If you’re in the market for a new home, you may be considering the auction option. But before you start bidding, it’s important to know all the ins and outs of the process – what are you getting yourself in for, and how can you get the most out of it? Here are our top tips:
In a nutshell
In advance of the auction
- Get to know the auction rules in your state
- Attend some auctions as an observer first
- Research the property and the market
- Have the property independently valued and inspected
- Look at the contracts with your solicitor
- Sort your finance in advance
- Make sure you register to bid at the auction
On the day of the auction
- Arrive early
- Bid with confidence
- Know the lingo: ‘reserve price’, ‘passing in’, ‘vendor bid’
In advance of the auction
Get to know the auction rules
To keep things fair for all potential buyers, there are rules and laws governing how auctions operate. These cover things like who can bid and how. They vary from state to state so it’s a good idea to familiarise yourself with the rules wherever you’re buying.
A main one to note is that if you make the winning bid, there’s no cooling off period. The purchase is unconditional so there’s no getting out of it without losing your deposit (potentially 10% of the winning bid) and even having to pay damages to the auctioneer.
Attend some auctions as an observer
Practice makes perfect, and attending some auctions as an observer is a great way to familiarise yourself with the process. We recommend going once, going twice, going three times…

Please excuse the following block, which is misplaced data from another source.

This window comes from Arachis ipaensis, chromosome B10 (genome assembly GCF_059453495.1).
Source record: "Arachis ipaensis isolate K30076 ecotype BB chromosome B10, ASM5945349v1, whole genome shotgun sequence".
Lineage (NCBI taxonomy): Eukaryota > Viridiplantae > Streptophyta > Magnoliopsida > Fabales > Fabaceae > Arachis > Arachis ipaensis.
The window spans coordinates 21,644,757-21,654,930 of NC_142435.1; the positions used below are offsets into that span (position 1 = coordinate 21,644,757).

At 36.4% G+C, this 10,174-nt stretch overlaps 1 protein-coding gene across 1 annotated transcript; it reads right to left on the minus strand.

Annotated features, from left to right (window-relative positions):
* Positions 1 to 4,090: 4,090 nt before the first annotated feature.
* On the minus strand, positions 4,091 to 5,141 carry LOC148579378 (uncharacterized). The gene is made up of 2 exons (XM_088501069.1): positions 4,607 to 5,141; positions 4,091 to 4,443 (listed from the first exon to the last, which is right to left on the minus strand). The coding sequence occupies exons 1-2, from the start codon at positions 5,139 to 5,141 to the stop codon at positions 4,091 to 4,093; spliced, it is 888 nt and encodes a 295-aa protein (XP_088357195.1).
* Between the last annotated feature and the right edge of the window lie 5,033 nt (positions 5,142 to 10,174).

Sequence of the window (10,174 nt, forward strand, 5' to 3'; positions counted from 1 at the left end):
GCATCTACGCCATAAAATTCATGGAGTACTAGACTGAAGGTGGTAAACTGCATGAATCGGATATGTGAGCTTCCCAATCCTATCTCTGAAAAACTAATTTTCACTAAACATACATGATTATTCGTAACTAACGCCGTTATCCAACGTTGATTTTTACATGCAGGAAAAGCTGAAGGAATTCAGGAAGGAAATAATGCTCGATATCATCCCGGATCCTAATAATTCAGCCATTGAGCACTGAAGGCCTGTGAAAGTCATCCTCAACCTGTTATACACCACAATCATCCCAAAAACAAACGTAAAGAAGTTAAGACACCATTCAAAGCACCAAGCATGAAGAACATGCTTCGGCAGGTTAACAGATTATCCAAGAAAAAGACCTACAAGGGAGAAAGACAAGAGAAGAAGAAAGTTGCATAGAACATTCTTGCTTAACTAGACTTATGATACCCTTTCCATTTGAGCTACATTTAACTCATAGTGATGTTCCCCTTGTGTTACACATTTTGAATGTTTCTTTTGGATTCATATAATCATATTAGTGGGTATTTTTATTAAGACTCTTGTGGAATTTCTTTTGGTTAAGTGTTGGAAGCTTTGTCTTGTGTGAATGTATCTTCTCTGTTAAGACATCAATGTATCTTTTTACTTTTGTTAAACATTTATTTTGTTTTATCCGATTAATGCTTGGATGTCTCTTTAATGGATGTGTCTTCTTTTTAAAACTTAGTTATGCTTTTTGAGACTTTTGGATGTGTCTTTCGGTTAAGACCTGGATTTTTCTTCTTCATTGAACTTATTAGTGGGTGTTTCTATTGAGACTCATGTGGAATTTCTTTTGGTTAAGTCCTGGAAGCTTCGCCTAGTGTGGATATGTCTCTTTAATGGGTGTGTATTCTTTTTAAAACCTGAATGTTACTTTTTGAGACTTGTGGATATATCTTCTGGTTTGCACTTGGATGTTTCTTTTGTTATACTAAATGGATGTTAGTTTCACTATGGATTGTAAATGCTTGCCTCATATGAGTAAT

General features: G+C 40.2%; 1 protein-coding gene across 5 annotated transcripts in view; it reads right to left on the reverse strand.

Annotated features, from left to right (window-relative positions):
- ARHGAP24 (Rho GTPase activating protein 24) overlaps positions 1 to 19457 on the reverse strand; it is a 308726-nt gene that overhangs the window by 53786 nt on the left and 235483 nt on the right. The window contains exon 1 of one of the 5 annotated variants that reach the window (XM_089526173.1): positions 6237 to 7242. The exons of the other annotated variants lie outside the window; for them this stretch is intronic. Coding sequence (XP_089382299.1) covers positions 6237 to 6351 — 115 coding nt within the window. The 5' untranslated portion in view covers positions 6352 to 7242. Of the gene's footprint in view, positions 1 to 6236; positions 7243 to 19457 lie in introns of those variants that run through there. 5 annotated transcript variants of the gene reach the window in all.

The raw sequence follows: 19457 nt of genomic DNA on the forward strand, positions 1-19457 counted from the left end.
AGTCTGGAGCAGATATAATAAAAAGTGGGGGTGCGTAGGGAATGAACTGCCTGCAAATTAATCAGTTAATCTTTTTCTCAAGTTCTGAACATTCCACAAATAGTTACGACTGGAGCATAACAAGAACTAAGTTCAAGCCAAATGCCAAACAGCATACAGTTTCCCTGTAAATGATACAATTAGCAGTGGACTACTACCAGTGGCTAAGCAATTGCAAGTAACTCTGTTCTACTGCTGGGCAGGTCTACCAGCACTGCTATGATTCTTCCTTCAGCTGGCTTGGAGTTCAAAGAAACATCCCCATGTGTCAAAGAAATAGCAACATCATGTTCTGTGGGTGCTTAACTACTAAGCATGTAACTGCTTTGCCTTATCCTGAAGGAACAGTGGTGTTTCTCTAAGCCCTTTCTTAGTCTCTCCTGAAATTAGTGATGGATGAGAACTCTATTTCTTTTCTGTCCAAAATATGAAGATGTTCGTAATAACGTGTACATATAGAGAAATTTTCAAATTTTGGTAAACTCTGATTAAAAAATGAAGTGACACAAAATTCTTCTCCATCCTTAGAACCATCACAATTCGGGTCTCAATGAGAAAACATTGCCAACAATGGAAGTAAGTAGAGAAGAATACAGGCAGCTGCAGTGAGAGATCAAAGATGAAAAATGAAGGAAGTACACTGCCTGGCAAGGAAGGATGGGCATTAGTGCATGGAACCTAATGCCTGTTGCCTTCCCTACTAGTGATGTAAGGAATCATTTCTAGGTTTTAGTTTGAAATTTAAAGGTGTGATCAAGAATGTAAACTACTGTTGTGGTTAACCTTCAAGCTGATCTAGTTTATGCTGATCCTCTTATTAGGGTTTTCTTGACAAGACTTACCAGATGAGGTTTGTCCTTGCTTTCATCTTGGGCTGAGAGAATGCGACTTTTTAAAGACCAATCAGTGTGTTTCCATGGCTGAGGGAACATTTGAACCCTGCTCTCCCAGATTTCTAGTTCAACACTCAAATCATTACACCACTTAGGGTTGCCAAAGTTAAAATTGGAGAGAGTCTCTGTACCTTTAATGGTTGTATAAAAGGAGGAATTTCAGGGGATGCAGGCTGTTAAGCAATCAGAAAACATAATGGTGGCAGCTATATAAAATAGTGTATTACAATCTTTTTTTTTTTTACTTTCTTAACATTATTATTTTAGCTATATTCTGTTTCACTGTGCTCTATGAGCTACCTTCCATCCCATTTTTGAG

Research the property and the market
It goes without saying that you should inspect the property you’re looking to bid on. But as well as that you should view as many other similar properties as possible in your preferred area and check how much they’re selling for. This will help you establish what the property being auctioned might be sold for and whether it’s within your price range.
Have the property independently valued and inspected
In the heat of the auction, you want to make sure that you don’t end up getting carried away and paying well above what the property is worth. Having it independently valued before the auction (this usually costs around $500) will help give you an idea of what it’s worth so you can place a sensible limit on how high you go.
At this point it’s also a good idea to have a building and pest inspection carried out. This is an additional cost but could save you in the long run if there are any nasty surprises after the auction, at which point backing out of the sale would potentially cost you a lot more.
Look at the contracts with your solicitor
Before the auction, make sure you review the sales contracts with your solicitor and get clarity on any terms, conditions or clauses you’re not sure about.
Sort your finance in advance
Because a sale at auction is final, in addition to knowing in advance approximately how much the property is worth, you should be clear on what you can afford and are able to spend. Getting pre-approval on a home loan puts you in a position to bid with more confidence and gives you an upper limit to bid within (although be sure not to show your hand to other bidders or the auctioneer).
It’s worth bearing in mind, though, that your pre-approved bank loan will still be subject to a full application being approved and a final valuation of the property being completed. If the bank’s final valuation of the property falls short of what you paid at auction, you could find yourself out of pocket. This is why getting an independent valuation before the auction, and bidding within or close to that amount, is important. Having a good-sized deposit saved up (20% of the property's value is a good rule of thumb) can also protect you in the event that the final valuation isn't as high as you'd like.